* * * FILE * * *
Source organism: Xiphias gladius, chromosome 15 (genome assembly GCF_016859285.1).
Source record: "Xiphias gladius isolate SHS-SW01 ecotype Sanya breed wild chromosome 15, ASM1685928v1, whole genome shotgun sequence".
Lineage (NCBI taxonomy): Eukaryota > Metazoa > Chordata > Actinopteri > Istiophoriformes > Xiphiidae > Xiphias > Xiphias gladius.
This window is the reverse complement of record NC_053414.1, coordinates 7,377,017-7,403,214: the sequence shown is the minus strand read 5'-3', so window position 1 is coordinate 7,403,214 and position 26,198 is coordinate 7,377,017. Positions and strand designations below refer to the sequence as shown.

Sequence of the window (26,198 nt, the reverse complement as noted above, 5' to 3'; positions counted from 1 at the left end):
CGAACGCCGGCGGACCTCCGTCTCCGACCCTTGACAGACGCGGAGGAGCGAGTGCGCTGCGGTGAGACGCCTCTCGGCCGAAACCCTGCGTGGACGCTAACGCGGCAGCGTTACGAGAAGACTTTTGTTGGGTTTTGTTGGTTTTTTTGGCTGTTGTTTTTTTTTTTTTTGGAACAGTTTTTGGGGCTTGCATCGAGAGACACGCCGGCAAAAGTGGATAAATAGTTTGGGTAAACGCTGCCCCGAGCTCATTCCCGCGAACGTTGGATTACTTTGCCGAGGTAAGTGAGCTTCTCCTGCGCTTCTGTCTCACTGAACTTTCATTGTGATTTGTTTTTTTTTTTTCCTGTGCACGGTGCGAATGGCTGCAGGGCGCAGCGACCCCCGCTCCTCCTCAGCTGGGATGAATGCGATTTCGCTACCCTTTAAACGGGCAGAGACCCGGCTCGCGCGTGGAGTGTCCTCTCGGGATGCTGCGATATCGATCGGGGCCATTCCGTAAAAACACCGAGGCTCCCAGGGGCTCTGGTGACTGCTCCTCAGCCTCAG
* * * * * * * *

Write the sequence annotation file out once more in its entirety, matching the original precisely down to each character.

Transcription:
Source organism: Xiphias gladius, chromosome 15 (genome assembly GCF_016859285.1).
Source record: "Xiphias gladius isolate SHS-SW01 ecotype Sanya breed wild chromosome 15, ASM1685928v1, whole genome shotgun sequence".
Lineage (NCBI taxonomy): Eukaryota > Metazoa > Chordata > Actinopteri > Istiophoriformes > Xiphiidae > Xiphias > Xiphias gladius.
This window is the reverse complement of record NC_053414.1, coordinates 7,377,017-7,403,214: the sequence shown is the minus strand read 5'-3', so window position 1 is coordinate 7,403,214 and position 26,198 is coordinate 7,377,017. Positions and strand designations below refer to the sequence as shown.

Sequence of the window (26,198 nt, the reverse complement as noted above, 5' to 3'; positions counted from 1 at the left end):
CGAACGCCGGCGGACCTCCGTCTCCGACCCTTGACAGACGCGGAGGAGCGAGTGCGCTGCGGTGAGACGCCTCTCGGCCGAAACCCTGCGTGGACGCTAACGCGGCAGCGTTACGAGAAGACTTTTGTTGGGTTTTGTTGGTTTTTTTGGCTGTTGTTTTTTTTTTTTTTGGAACAGTTTTTGGGGCTTGCATCGAGAGACACGCCGGCAAAAGTGGATAAATAGTTTGGGTAAACGCTGCCCCGAGCTCATTCCCGCGAACGTTGGATTACTTTGCCGAGGTAAGTGAGCTTCTCCTGCGCTTCTGTCTCACTGAACTTTCATTGTGATTTGTTTTTTTTTTTTCCTGTGCACGGTGCGAATGGCTGCAGGGCGCAGCGACCCCCGCTCCTCCTCAGCTGGGATGAATGCGATTTCGCTACCCTTTAAACGGGCAGAGACCCGGCTCGCGCGTGGAGTGTCCTCTCGGGATGCTGCGATATCGATCGGGGCCATTCCGTAAAAACACCGAGGCTCCCAGGGGCTCTGGTGACTGCTCCTCAGCCTCAG